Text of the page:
In a new series of guest articles, Consultant Forensic Psychiatrist Dr Sohom Das shares stories and insights from his experience working at the crossroads of mental illness and offending. In the first instalment, he addresses the perennial question of why prison is so rife with mental illness.
In my professional role as a Consultant Forensic Psychiatrist, I have worked inside secure psychiatric units for the most violent patients, in criminal courts and in prisons. In my latter position, I couldn’t help wondering why mental illness is so rife in those incarcerated at Her Majesty’s pleasure.
The obvious connection is the environment of prison itself. Restricted freedom, isolation, separation from friends and family, bullying and the constant threat of violence would affect most people’s mood, regardless of whether they suffered from mental illness or not. But there are other factors at play. A more subtle connection is the myriad of social issues which work as confounding factors. As was clearly laid out within the inmates’ records I would read before I assessed them in clinic, many of the same disadvantages in life (poverty, joblessness, homelessness, previous trauma, felonious peers and drug abuse) that lead people to crime also predispose to a whole host of mental illnesses.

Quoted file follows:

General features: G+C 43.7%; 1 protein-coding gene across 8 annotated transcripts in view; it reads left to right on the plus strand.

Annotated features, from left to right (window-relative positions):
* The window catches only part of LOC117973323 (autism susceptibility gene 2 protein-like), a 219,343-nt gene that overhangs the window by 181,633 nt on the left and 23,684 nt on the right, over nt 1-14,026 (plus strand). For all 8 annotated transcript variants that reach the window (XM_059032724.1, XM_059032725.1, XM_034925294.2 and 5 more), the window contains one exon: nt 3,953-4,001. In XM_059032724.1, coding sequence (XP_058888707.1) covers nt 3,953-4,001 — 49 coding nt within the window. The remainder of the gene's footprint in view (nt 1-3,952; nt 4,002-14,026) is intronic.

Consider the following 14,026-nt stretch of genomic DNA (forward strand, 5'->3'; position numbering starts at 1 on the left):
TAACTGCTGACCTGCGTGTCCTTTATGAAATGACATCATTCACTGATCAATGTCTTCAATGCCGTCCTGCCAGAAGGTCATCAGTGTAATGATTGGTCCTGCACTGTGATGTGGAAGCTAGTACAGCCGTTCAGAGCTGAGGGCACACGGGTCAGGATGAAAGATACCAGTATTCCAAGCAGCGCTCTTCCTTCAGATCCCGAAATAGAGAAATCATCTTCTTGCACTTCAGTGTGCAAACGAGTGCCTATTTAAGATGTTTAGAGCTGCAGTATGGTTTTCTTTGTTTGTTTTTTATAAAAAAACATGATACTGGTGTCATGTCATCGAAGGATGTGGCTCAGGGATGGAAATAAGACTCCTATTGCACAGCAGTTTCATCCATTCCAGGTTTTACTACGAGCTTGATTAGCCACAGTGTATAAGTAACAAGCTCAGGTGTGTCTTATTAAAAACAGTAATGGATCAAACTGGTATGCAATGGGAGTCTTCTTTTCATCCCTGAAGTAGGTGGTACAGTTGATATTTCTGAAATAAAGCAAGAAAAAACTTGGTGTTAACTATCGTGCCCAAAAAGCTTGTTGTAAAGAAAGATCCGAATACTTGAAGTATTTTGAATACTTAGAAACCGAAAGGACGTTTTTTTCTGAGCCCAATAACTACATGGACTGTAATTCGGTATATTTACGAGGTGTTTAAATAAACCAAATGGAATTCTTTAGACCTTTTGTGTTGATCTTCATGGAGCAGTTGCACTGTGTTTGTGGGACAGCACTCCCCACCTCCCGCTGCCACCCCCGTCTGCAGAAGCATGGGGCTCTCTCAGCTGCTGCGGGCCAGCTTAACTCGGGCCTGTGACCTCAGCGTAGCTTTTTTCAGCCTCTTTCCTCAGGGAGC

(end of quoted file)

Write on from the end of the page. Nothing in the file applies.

Let’s take a look at the specific mental health issues that prisoners suffer from.
Personality describes the characteristic patterns of thinking, feeling and behaviour that make up who we are and how we feel about ourselves and the world around us. It’s what makes us, us. When an individual’s personality is disordered, they may experience difficulties in how they think and feel about themselves and the world around them. They often clash with others.
Antisocial personality disorder, sometimes called dissocial personality disorder, the younger brother of psychopathy, is common among offenders. This is a mental condition in which a person consistently shows no regard for right and wrong and ignores the rights and feelings of others. People with this disorder tend to antagonise, manipulate or treat others harshly or with callous indifference. They show no guilt or remorse for their behaviour. These individuals often violate the law. They may lie, behave violently or impulsively, and have problems with drug and alcohol use. Because of these characteristics, people with this disorder typically can’t fulfil responsibilities related to family, work or school. Unsurprisingly, this diagnosis is over-represented in males. Very broadly speaking, from my experience, people with antisocial personality disorder are career criminals. They enjoy the lavish life and gangster image. Many are forced into it from an early age.